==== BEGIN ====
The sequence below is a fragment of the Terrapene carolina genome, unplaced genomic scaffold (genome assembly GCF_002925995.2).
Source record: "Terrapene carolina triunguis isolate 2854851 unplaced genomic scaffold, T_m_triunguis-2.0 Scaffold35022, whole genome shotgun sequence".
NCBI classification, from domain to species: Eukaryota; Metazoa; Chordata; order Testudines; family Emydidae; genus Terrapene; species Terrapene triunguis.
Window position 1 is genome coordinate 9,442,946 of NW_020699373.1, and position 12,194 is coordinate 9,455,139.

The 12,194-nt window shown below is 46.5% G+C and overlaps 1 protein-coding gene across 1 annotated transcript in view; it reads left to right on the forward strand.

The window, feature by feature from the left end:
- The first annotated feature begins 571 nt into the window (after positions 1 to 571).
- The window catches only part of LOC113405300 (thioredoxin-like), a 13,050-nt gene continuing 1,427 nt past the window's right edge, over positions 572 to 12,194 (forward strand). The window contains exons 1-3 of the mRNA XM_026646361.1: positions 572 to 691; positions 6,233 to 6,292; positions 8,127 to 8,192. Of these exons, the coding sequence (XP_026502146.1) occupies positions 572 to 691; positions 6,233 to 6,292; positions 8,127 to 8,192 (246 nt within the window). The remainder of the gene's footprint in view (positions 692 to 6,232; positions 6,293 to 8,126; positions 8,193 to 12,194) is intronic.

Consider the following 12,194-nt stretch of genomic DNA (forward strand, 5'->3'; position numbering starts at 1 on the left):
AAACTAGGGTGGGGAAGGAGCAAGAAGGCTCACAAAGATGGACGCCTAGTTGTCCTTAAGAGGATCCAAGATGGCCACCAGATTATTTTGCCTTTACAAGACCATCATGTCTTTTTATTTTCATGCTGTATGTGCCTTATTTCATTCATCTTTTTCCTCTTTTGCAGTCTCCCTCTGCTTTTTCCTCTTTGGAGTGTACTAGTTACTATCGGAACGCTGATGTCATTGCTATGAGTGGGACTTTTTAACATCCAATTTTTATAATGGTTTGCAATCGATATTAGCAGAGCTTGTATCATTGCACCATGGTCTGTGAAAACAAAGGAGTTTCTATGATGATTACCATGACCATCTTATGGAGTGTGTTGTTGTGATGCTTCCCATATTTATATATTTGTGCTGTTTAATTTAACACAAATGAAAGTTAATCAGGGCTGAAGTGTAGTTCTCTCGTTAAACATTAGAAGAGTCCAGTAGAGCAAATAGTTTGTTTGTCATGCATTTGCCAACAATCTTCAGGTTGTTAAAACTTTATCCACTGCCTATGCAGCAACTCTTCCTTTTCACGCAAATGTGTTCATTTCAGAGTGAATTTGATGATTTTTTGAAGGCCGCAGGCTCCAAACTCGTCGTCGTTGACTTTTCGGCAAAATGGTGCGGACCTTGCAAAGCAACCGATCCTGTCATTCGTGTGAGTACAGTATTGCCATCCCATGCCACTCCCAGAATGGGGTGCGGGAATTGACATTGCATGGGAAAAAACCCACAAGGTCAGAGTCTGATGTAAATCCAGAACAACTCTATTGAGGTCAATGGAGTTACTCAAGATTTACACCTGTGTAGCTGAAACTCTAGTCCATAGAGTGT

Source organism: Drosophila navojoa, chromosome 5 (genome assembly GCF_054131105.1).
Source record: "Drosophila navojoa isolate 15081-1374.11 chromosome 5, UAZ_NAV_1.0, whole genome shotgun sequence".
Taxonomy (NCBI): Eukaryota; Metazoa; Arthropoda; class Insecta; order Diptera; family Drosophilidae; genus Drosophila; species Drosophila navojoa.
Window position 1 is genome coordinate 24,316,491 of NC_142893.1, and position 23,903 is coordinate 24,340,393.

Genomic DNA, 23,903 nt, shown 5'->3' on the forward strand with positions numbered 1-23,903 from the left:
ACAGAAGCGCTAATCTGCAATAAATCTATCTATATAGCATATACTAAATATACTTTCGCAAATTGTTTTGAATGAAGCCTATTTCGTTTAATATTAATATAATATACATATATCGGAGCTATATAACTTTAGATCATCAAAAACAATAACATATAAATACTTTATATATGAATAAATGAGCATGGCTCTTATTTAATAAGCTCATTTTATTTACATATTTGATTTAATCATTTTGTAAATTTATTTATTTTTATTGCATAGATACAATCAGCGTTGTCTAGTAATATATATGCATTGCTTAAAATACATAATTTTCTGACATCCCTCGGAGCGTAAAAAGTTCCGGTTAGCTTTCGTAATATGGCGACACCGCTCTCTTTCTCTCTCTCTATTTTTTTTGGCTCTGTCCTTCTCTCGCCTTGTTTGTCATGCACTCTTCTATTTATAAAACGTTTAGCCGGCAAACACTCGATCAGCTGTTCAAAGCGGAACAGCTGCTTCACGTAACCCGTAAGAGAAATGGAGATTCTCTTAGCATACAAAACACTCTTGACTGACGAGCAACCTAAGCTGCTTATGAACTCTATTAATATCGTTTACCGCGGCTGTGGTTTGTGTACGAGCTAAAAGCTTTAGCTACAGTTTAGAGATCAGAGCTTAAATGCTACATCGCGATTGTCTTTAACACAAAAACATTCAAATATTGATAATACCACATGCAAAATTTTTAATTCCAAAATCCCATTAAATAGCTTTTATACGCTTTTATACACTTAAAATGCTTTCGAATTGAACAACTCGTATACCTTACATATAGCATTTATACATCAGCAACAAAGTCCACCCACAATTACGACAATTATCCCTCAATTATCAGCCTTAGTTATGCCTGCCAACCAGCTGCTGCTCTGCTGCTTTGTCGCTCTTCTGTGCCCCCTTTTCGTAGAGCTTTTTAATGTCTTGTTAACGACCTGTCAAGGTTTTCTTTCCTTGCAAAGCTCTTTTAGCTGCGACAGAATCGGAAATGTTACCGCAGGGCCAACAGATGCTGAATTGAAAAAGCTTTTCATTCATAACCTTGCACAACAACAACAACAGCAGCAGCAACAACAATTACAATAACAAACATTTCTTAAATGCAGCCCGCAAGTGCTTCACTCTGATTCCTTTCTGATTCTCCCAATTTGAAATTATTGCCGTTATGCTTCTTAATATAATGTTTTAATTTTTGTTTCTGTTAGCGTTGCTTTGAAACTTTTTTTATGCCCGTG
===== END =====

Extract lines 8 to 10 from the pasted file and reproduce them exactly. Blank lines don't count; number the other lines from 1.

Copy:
- The window catches only part of LOC113405300 (thioredoxin-like), a 13,050-nt gene continuing 1,427 nt past the window's right edge, over positions 572 to 12,194 (forward strand). The window contains exons 1-3 of the mRNA XM_026646361.1: positions 572 to 691; positions 6,233 to 6,292; positions 8,127 to 8,192. Of these exons, the coding sequence (XP_026502146.1) occupies positions 572 to 691; positions 6,233 to 6,292; positions 8,127 to 8,192 (246 nt within the window). The remainder of the gene's footprint in view (positions 692 to 6,232; positions 6,293 to 8,126; positions 8,193 to 12,194) is intronic.

Consider the following 12,194-nt stretch of genomic DNA (forward strand, 5'->3'; position numbering starts at 1 on the left):
AAACTAGGGTGGGGAAGGAGCAAGAAGGCTCACAAAGATGGACGCCTAGTTGTCCTTAAGAGGATCCAAGATGGCCACCAGATTATTTTGCCTTTACAAGACCATCATGTCTTTTTATTTTCATGCTGTATGTGCCTTATTTCATTCATCTTTTTCCTCTTTTGCAGTCTCCCTCTGCTTTTTCCTCTTTGGAGTGTACTAGTTACTATCGGAACGCTGATGTCATTGCTATGAGTGGGACTTTTTAACATCCAATTTTTATAATGGTTTGCAATCGATATTAGCAGAGCTTGTATCATTGCACCATGGTCTGTGAAAACAAAGGAGTTTCTATGATGATTACCATGACCATCTTATGGAGTGTGTTGTTGTGATGCTTCCCATATTTATATATTTGTGCTGTTTAATTTAACACAAATGAAAGTTAATCAGGGCTGAAGTGTAGTTCTCTCGTTAAACATTAGAAGAGTCCAGTAGAGCAAATAGTTTGTTTGTCATGCATTTGCCAACAATCTTCAGGTTGTTAAAACTTTATCCACTGCCTATGCAGCAACTCTTCCTTTTCACGCAAATGTGTTCATTTCAGAGTGAATTTGATGATTTTTTGAAGGCCGCAGGCTCCAAACTCGTCGTCGTTGACTTTTCGGCAAAATGGTGCGGACCTTGCAAAGCAACCGATCCTGTCATTCGTGTGAGTACAGTATTGCCATCCCATGCCACTCCCAGAATGGGGTGCGGGAATTGACATTGCATGGGAAAAAACCCACAAGGTCAGAGTCTGATGTAAATCCAGAACAACTCTATTGAGGTCAATGGAGTTACTCAAGATTTACACCTGTGTAGCTGAAACTCTAGTCCATAGAGTGT